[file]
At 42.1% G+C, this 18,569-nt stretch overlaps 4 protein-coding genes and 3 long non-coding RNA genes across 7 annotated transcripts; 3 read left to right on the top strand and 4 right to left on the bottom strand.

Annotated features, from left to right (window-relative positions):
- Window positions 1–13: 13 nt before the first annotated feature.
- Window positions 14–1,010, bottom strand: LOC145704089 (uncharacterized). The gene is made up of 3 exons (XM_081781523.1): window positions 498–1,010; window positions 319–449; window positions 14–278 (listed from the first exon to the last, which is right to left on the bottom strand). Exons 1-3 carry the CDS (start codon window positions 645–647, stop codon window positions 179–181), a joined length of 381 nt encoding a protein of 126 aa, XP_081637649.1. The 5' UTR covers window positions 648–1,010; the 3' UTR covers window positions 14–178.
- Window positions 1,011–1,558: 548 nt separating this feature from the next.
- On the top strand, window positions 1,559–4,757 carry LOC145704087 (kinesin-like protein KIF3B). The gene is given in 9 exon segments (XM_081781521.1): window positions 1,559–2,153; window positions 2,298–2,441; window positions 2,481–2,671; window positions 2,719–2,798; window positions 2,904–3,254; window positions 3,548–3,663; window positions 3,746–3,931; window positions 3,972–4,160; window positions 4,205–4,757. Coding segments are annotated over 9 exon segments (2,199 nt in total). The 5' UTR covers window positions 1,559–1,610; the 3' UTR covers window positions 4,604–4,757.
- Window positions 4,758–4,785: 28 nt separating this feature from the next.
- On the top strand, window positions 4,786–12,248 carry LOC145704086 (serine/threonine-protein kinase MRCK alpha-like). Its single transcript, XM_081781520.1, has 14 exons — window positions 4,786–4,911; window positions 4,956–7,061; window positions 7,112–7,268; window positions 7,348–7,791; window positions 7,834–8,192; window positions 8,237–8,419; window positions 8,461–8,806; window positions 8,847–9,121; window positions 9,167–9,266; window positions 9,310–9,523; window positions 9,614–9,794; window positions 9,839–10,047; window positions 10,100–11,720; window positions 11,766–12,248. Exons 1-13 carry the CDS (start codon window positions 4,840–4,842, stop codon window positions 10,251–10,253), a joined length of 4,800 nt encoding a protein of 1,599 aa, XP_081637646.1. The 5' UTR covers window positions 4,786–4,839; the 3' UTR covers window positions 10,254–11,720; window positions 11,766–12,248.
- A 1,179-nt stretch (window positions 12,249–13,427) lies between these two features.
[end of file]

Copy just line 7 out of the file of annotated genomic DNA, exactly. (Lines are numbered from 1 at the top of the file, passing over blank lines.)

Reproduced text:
- Window positions 4,758–4,785: 28 nt separating this feature from the next.